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Child Support Agency

Work and Pensions written question – answered on 20th July 2011.

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Photo of Maria Miller Maria Miller The Parliamentary Under-Secretary of State for Work and Pensions

The Child Maintenance and Enforcement Commission is responsible for the child maintenance system. I have asked the Child Maintenance Commissioner to write to the hon. Member with the information requested and I have seen the response.

Letter from Noel Shanahan

In reply to your recent Parliamentary Question about the Child Support Agency, the Secretary of State promised a substantive reply from the Child Maintenance Commissioner as the Child Support Agency is now the responsibility of the Child Maintenance and Enforcement Commission.

You asked the Secretary of State for Work and Pensions, what sources of income the Child Support Agency classifies as protected earnings.

Following contact with your office we clarified that the question refers to ‘protected income’, the element of the child maintenance formula which determines the amount of child maintenance liability, as opposed to ‘protected earnings’ which is the amount which cannot be taken from an employed non-resident parent's wages when he or she is subject to a Deduction from Earnings Order.

The types of income that are not taken into account in the child maintenance formula are detailed in child support regulations (Schedule 2 of the Maintenance Assessments and Special Cases Regulations 1992). In summary these are:

Business expenses which are wholly, exclusively and necessarily incurred in the day to day performance of employment duties;

Any compensation for personal injury and any payments from a trust fund set up for that purpose; Housing benefit; council tax benefit; disability living allowance (or a motability supplement); attendance allowance (or constant attendance allowance or exceptionally severe disablement allowance paid because of industrial injury or war injury); social fund payments; guardian's allowance and Christmas bonus. In addition to this payments made to compensate for the loss of a benefit are also disregarded in full; and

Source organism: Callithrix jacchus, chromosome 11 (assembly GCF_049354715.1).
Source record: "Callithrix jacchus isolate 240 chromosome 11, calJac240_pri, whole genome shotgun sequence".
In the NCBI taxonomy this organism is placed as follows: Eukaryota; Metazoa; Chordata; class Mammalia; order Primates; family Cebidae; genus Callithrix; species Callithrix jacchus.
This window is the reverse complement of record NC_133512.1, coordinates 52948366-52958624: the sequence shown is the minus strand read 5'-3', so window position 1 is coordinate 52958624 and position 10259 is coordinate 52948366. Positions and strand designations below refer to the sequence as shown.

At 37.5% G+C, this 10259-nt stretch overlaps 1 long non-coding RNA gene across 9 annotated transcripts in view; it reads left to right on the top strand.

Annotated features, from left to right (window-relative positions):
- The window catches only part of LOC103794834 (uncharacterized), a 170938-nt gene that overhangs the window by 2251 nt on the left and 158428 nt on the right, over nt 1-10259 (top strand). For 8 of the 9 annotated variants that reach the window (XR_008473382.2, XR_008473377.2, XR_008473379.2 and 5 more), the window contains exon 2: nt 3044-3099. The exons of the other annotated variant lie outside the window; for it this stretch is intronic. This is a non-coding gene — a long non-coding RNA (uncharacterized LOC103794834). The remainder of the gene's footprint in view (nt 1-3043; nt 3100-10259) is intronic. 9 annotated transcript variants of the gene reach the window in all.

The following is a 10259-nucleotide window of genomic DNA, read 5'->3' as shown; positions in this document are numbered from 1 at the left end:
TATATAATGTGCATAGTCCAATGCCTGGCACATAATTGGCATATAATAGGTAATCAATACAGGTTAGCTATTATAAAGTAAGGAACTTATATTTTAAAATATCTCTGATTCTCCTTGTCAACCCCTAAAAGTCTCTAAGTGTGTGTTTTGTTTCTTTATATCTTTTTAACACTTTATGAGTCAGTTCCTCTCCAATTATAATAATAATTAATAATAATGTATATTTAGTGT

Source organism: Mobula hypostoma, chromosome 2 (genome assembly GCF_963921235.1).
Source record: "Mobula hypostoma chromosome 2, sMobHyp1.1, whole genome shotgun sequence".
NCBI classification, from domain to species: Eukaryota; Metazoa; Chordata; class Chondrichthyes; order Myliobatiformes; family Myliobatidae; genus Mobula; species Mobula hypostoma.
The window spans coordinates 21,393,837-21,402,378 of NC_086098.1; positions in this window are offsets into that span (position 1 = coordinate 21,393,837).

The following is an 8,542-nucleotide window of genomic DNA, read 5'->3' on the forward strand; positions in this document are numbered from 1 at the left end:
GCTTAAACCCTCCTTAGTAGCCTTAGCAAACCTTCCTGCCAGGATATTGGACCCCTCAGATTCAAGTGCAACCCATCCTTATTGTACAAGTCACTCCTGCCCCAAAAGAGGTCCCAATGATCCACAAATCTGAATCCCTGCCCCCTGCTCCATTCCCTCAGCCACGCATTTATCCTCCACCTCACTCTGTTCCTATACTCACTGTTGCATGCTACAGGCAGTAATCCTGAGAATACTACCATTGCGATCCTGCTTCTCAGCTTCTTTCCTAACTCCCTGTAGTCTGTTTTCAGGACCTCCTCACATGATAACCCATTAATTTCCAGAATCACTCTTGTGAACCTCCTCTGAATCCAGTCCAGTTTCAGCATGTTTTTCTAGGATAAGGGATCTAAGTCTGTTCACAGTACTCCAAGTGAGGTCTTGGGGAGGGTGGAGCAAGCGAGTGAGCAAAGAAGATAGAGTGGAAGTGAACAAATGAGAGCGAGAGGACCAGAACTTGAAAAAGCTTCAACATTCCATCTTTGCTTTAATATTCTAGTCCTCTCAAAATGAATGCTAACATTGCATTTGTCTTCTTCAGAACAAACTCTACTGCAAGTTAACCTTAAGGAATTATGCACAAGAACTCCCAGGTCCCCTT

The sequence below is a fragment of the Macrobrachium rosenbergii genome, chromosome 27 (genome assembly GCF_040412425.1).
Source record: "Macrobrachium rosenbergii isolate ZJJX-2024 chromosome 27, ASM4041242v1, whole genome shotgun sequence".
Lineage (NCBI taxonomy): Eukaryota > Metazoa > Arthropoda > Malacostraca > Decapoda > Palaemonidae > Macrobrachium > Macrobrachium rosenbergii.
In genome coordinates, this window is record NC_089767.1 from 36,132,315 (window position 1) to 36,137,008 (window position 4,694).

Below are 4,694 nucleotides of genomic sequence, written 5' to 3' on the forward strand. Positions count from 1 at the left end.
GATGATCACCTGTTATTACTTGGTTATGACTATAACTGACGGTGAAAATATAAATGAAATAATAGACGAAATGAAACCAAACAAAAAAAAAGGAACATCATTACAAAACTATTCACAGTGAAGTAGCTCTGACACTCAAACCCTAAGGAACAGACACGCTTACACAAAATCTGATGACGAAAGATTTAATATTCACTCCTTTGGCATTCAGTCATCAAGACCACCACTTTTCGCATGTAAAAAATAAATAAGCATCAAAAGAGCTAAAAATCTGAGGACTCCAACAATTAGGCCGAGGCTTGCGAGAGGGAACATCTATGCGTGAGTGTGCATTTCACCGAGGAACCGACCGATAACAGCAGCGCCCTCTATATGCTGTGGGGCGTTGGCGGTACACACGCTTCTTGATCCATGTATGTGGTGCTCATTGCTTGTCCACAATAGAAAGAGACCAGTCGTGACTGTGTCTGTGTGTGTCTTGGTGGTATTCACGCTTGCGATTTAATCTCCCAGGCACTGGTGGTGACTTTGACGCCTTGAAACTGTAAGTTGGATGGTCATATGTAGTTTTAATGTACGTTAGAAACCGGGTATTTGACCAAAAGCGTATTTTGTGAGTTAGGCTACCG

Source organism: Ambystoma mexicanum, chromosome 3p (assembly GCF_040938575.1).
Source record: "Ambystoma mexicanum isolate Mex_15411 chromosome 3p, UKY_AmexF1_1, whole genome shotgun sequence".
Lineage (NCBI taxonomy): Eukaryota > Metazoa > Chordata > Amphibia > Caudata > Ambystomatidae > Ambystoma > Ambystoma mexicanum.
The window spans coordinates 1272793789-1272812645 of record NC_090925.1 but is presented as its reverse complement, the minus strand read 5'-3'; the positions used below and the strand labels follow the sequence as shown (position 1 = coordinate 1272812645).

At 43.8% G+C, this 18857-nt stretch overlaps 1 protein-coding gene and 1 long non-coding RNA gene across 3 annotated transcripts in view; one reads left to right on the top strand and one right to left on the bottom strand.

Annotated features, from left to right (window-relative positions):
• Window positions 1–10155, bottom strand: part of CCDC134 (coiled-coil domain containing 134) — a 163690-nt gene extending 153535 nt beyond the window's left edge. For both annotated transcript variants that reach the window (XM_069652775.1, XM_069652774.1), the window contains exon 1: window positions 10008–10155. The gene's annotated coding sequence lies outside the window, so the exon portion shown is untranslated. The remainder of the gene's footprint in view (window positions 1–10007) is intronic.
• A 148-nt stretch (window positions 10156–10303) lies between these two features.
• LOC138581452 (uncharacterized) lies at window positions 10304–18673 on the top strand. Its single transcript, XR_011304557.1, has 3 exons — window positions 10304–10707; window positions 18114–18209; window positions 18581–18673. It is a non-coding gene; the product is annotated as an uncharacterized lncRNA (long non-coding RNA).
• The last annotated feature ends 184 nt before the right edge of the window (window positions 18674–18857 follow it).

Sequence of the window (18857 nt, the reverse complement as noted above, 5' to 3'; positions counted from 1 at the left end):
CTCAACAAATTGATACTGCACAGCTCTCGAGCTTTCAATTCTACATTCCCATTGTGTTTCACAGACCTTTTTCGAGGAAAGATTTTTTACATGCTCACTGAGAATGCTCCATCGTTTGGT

Certain benefits which are ignored in part, for the 1993- scheme £10 per week of war disablement pension, war widow's or war widower's pension or payments made to a parent under the Armed Forces Compensation Scheme is disregarded. Only a total of £20 a week in total can be disregarded from a combination of war pensions, charitable contributions and student income. This is consistent with the treatment of these pensions for means tested benefits, for which a weekly £10 disregard also applies. Certain supplementary allowances paid within the overall award of the War Disablement Pension are also not included as assessable income. These include a payment based on the need for attendance which is paid as part of a war disablement pension and “adult or child dependency allowance” within the War Disablement Pension. These are excluded from assessable income, provided that the allowance is paid directly to the parent.

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